This video is part of a series. To see the complete list of videos in this series, click here.
This first, introductory video begins by highlighting the fact that this is a series of seminars on clinical neuropsychoanalysis. An explanation is then provided as to what the term neuropsychoanalysis refers to. Neuropsychoanalysis, simply put, is an amalgam of two disciplines: the neurological sciences and psychoanalysis. The detailed explanation offered also encompasses why there is such a great need for this field. It is explained that the mind is a unique organ in that it has agency, sentience and subjectivity and it can think and make decisions. It can also feel what it is like to be itself. This necessitates a discipline that can address why individuals make particular decisions. Psychoanalysis has aimed to develop a science of the human subject and to determine the explanatory principles and causal mechanisms that underpin our being in the world. The video explains that this series of seminars has an emphasis on practicalities: using psychoanalytical tools to assess and treat clinically neuropsychiatric or neurological patients.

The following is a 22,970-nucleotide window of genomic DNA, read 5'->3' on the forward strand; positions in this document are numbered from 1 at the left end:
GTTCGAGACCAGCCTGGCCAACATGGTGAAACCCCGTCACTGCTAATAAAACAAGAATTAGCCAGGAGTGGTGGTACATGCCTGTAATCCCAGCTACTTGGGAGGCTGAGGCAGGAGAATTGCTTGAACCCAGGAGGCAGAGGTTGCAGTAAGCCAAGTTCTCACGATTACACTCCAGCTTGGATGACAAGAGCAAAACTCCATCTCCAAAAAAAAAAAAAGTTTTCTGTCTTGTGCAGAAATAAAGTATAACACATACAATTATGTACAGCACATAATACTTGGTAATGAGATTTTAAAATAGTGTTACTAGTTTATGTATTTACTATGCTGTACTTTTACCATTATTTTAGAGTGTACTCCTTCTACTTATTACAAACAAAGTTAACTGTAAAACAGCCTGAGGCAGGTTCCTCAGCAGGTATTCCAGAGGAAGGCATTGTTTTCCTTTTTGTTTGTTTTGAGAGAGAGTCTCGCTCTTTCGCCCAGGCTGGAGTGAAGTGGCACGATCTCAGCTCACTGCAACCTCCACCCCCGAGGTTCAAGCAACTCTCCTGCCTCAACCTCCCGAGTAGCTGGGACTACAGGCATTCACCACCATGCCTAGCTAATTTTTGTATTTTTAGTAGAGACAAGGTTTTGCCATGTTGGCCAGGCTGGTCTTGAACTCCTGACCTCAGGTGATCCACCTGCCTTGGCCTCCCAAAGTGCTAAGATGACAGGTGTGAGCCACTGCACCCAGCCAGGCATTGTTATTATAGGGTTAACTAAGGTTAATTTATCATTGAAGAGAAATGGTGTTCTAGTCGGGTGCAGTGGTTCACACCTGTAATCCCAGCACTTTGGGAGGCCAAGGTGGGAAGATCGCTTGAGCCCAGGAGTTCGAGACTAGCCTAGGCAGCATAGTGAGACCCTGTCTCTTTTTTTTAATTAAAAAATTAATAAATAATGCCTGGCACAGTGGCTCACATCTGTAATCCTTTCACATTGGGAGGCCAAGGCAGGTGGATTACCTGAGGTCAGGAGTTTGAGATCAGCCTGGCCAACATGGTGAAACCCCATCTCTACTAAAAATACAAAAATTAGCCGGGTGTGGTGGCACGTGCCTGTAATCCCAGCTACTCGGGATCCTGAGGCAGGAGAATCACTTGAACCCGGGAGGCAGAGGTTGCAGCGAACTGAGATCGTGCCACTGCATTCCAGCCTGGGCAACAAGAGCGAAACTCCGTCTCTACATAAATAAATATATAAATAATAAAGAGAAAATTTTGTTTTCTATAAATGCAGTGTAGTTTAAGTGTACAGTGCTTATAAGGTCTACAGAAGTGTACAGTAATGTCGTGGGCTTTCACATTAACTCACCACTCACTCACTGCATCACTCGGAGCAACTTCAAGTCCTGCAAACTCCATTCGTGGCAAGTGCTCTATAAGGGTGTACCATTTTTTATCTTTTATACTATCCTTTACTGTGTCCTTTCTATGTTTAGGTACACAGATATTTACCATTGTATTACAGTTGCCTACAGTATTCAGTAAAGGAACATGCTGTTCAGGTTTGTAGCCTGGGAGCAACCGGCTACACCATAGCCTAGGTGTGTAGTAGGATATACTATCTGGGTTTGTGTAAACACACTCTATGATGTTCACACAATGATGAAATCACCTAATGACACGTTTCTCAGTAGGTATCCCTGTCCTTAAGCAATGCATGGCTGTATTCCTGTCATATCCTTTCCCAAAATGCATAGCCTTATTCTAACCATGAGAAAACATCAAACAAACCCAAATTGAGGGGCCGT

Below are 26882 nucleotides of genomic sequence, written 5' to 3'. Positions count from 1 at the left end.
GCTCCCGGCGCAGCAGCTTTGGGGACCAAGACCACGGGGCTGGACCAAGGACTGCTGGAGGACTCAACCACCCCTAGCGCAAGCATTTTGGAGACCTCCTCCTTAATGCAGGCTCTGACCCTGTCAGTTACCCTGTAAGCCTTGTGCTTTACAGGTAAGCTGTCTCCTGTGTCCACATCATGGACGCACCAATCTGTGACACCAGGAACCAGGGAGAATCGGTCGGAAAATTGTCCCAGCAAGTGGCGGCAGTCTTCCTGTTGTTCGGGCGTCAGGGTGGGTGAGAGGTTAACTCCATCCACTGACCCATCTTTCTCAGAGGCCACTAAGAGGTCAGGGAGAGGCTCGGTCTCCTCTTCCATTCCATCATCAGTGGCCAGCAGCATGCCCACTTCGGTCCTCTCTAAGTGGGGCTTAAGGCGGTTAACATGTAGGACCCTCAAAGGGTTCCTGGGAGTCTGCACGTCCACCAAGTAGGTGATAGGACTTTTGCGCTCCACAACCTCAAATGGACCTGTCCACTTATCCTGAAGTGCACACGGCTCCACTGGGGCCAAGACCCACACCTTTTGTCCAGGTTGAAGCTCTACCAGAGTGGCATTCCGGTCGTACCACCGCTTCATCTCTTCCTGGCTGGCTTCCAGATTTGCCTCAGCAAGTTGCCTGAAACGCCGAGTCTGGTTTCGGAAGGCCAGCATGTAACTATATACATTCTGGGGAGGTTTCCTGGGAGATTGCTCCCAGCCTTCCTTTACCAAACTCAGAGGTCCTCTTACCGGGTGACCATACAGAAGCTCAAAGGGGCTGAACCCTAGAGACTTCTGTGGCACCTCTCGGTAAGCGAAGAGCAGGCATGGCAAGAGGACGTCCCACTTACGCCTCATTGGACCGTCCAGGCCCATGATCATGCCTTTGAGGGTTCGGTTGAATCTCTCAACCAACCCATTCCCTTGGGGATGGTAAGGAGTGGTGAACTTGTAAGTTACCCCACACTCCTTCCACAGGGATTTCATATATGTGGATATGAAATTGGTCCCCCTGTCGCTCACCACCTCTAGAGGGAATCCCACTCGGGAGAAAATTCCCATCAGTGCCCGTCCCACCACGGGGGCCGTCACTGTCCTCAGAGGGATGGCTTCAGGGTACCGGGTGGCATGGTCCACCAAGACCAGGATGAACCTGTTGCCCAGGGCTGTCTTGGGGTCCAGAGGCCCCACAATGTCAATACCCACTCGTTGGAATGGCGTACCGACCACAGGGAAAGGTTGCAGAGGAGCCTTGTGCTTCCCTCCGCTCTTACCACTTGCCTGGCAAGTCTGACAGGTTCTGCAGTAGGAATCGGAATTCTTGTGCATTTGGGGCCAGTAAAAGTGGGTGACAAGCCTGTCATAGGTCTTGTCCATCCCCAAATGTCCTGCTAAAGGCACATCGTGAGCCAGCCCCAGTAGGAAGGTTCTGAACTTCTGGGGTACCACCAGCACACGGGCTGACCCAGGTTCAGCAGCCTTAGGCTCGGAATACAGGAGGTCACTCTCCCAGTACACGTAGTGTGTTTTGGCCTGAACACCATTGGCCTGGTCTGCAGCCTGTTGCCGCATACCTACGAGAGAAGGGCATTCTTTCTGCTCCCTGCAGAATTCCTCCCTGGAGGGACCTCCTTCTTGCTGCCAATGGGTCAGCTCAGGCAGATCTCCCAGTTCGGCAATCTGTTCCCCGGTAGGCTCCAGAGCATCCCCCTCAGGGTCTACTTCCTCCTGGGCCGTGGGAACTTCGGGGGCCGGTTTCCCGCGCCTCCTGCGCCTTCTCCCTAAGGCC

The video then continues with an explanation of what is meant by Freud’s term metapsychology. This term refers to what lies behind psychological observations and to the attempts to systematically infer from the observable data what the laws are that govern the operation of the mind and that lie behind the observable surface (known as the mental apparatus). The point is made that neuropsychology and the cognitive neurosciences are trying to do a similar thing by seeking to build a model of what the functional laws are that explain the behaviour of the brain or the brain’s operations in relation to the mind and to behaviour. The overall purpose of neuropsychoanalysis is to bring these two sets of inferences together; here, the term metaneuropsychology is referred to.
Hereafter, a detailed neuropsychoanalytic example of the assessment and treatment of a patient is described. This example is a springboard for introducing a range of matters to be dealt with in later videos in this 14‐part series and to expose the theoretical areas that need to be covered. The case also provides an example of the coming together of psychological and neurological ways of looking at patients. The case presented is of an elderly man (in his late 80s) with probable vascular dementia who presented with nocturnal confusion and who was subsequently successfully treated from a psychoanalytic perspective (i.e. his nocturnal confusion was successfully treated). The final portion of this video addresses the mind‐body problem, along with a series of questions from the audience related to the content of the seminar, each of which is answered in turn.